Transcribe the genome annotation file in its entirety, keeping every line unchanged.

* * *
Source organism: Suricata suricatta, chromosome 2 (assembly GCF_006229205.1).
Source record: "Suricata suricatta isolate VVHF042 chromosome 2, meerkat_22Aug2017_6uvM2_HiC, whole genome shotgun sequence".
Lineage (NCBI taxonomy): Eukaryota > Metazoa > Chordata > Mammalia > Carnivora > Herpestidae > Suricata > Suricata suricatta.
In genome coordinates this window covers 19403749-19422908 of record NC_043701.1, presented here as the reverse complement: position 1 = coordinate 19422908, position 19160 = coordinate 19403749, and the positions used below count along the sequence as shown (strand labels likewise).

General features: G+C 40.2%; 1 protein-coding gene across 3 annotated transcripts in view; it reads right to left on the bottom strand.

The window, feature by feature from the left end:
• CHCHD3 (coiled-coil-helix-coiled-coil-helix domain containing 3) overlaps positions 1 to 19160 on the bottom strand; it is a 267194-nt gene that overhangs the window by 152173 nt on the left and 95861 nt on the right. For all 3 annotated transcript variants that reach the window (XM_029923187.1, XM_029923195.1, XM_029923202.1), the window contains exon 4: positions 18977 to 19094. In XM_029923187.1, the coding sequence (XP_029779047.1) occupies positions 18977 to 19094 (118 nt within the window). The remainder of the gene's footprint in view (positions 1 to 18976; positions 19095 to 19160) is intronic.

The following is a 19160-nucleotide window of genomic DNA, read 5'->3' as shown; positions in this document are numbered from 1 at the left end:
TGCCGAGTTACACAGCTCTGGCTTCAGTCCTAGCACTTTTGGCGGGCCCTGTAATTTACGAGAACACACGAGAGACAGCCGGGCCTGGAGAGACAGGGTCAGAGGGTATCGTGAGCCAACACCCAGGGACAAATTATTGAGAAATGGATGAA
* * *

Source organism: Suricata suricatta, chromosome 2 (assembly GCF_006229205.1).
Source record: "Suricata suricatta isolate VVHF042 chromosome 2, meerkat_22Aug2017_6uvM2_HiC, whole genome shotgun sequence".
Lineage (NCBI taxonomy): Eukaryota > Metazoa > Chordata > Mammalia > Carnivora > Herpestidae > Suricata > Suricata suricatta.
In genome coordinates this window covers 19403749-19422908 of record NC_043701.1, presented here as the reverse complement: position 1 = coordinate 19422908, position 19160 = coordinate 19403749, and the positions used below count along the sequence as shown (strand labels likewise).

General features: G+C 40.2%; 1 protein-coding gene across 3 annotated transcripts in view; it reads right to left on the bottom strand.

The window, feature by feature from the left end:
• CHCHD3 (coiled-coil-helix-coiled-coil-helix domain containing 3) overlaps positions 1 to 19160 on the bottom strand; it is a 267194-nt gene that overhangs the window by 152173 nt on the left and 95861 nt on the right. For all 3 annotated transcript variants that reach the window (XM_029923187.1, XM_029923195.1, XM_029923202.1), the window contains exon 4: positions 18977 to 19094. In XM_029923187.1, the coding sequence (XP_029779047.1) occupies positions 18977 to 19094 (118 nt within the window). The remainder of the gene's footprint in view (positions 1 to 18976; positions 19095 to 19160) is intronic.

The following is a 19160-nucleotide window of genomic DNA, read 5'->3' as shown; positions in this document are numbered from 1 at the left end:
TGCCGAGTTACACAGCTCTGGCTTCAGTCCTAGCACTTTTGGCGGGCCCTGTAATTTACGAGAACACACGAGAGACAGCCGGGCCTGGAGAGACAGGGTCAGAGGGTATCGTGAGCCAACACCCAGGGACAAATTATTGAGAAATGGATGAA